Parseable scales to store data in the cloud and offers low latency query results. It's the perfect solution for event stream analytics use cases such as clickstream data analytics.

Read more: Setting up clickstream analytics in the react app with Parseable (link) and Build clickstream data infrastructure with Winston and Parseable (link).

To get started you'll need to have Parseable installed and running. Refer to the documentation (link) to install Parseable.

Next let's learn how to query stored data.

Access data and extract insights from Parseable

With Parseable you get an integrated web interface CLI interface and APIs to access ingested data immediately. All the data you send to Parseable becomes accessible for viewing querying and building metrics in almost real-time—within seconds. Additionally there are native plugins such as the Parseable datasource plugin for Grafana which allow you to connect and access Parseable data directly within your Grafana instance.

To install it you are guided by an integrated web UI. From there you can select a stream (similar to tables in DB) and view the data in a formatted table. You can apply filters to the column from the table itself and quickly access filtered data similar to how you would use a spreadsheet.



For cases where you need compound filters i.e. with more than one condition on more than one field Parseable ensures you can do this without writing any code.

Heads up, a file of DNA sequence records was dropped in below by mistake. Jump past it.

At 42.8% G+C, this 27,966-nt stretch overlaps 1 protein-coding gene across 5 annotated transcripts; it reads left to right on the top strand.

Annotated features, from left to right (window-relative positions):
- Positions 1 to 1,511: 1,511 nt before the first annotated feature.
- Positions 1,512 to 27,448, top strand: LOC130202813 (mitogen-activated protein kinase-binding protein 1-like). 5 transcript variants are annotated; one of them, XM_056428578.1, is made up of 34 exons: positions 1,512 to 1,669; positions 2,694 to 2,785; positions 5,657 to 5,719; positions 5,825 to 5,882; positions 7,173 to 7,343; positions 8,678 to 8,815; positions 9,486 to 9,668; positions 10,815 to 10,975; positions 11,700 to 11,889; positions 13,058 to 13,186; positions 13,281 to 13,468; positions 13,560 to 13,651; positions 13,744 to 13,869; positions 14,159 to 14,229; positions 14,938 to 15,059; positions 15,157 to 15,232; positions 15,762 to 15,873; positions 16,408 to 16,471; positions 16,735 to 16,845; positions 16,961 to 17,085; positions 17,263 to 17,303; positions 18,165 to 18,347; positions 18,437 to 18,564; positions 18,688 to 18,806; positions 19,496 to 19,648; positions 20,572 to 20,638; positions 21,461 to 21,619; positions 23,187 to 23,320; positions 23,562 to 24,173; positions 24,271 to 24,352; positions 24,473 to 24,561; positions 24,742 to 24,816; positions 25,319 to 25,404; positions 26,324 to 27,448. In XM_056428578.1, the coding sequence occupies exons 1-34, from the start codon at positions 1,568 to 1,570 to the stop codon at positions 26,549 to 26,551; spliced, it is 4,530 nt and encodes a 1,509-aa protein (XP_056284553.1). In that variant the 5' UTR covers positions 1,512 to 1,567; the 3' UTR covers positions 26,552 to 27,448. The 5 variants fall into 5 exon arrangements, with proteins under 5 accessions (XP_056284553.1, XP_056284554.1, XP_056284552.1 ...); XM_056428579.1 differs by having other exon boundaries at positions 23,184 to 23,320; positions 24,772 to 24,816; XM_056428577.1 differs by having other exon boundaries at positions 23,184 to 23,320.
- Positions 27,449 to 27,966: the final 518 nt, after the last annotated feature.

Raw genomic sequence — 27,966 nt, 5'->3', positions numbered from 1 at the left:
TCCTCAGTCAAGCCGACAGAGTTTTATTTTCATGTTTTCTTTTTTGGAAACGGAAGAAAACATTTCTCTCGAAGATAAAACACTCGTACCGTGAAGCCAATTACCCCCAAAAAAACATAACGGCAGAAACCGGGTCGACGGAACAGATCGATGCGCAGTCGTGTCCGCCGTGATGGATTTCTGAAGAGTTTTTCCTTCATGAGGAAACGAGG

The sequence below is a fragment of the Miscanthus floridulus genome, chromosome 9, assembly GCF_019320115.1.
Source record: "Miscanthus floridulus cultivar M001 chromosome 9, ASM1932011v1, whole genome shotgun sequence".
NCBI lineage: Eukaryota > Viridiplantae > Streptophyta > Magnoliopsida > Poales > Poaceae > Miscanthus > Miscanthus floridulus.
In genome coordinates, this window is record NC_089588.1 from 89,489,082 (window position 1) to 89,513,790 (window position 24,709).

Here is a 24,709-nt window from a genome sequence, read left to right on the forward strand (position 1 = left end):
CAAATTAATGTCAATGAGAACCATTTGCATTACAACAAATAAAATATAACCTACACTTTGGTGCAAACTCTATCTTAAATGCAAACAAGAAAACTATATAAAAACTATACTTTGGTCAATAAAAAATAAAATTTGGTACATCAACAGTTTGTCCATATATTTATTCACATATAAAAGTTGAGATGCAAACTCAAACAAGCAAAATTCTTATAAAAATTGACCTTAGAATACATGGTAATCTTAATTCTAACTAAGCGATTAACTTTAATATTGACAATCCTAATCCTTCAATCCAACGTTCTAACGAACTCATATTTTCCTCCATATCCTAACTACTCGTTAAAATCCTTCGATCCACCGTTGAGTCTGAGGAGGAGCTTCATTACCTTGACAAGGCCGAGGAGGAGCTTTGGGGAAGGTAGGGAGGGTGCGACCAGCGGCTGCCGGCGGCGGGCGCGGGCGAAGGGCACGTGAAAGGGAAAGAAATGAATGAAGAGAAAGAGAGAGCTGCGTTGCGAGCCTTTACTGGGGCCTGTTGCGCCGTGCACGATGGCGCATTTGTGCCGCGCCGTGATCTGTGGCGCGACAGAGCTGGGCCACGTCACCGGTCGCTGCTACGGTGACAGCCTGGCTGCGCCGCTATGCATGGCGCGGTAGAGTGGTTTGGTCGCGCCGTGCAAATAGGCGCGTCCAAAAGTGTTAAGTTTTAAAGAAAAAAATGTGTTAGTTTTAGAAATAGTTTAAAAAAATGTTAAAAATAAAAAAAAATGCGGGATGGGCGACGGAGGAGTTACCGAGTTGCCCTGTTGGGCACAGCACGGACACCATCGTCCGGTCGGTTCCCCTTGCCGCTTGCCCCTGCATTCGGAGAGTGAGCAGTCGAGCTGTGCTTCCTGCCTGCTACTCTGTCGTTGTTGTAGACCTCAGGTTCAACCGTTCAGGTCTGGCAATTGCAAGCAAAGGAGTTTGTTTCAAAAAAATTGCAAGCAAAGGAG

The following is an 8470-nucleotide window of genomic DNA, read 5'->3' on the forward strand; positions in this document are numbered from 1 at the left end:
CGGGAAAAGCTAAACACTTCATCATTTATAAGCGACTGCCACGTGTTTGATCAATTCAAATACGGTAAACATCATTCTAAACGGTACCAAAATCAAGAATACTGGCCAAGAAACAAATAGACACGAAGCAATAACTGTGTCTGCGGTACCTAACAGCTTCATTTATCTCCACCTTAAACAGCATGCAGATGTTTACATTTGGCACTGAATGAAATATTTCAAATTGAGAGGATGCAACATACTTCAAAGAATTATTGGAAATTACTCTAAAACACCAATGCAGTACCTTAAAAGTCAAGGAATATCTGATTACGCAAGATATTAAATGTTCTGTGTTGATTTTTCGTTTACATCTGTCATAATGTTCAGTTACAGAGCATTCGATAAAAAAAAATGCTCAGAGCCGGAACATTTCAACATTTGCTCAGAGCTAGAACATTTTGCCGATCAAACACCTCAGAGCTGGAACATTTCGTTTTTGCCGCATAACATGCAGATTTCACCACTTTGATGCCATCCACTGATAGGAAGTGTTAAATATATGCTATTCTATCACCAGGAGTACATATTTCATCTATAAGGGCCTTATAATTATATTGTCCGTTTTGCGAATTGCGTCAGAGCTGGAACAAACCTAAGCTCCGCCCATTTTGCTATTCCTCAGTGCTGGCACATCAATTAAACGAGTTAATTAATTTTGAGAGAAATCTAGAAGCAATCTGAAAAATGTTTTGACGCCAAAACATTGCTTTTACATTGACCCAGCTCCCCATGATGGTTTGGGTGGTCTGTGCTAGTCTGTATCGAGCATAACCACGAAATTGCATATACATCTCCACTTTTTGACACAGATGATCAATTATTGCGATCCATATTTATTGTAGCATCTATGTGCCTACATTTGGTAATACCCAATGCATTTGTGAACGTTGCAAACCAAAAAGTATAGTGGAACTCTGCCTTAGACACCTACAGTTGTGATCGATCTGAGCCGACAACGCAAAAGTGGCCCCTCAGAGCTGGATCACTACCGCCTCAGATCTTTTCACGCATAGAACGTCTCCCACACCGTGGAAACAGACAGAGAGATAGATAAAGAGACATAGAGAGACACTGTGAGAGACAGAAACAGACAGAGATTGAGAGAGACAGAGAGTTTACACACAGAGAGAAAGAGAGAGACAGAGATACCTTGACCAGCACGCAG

Use the filter form at the top of the table choose the column name from the dropdown enter your conditional value in a text field and select the conditions. Submit and you will get the data you need. No coding is required.

For advanced use cases technical users can use the SQL query builder to write their own queries. Parseable offers a PostgreSQL-compatible SQL query interface. Here you can run basic yet powerful SELECT queries and regex queries and apply advanced SQL features like aggregate functions window functions and scalar functions. This allows you to fetch data through the table query builder or by running your own SQL query. There is no need to learn a custom language.

Step 1

Analytics in action

Let's use an existing eCommerce dataset from Kaggle and perform behavioral analytics. The dataset has about 165000 rows of data and 14 columns. The eCommerce store data spans five months with visitors from 45 countries. It includes four categories 217 products and nine colors.

We will run our queries to analyze page views and traffic data to understand customer preferences.

Parseable offers a PostgreSQL-compatible SQL query interface to query log data. From the eCommerce dataset we will write three standard metrics:

  1. Identify the country driving most of the traffic and the corresponding number of sessions and page views.

  2. Identify the most popular product on the website and the corresponding number of page views.

  3. Session distribution by month

Identify the country driving most of the traffic and the corresponding number of sessions and page views.

CASE WHEN `country` = 29 THEN 'Poland' ELSE 'Unknown' END AS 'Top Traffic Source Country',
COUNT(DISTINCT `session ID`) AS 'Total Sessions Count',
COUNT(order) AS 'Page View Count'
'Total Sessions Count' DESC

Step 1

"page 2 (clothing model)" AS Clothing_Model,
WHEN colour = 1 THEN 'beige'
WHEN colour = 2 THEN 'black'
WHEN colour = 3 THEN 'blue'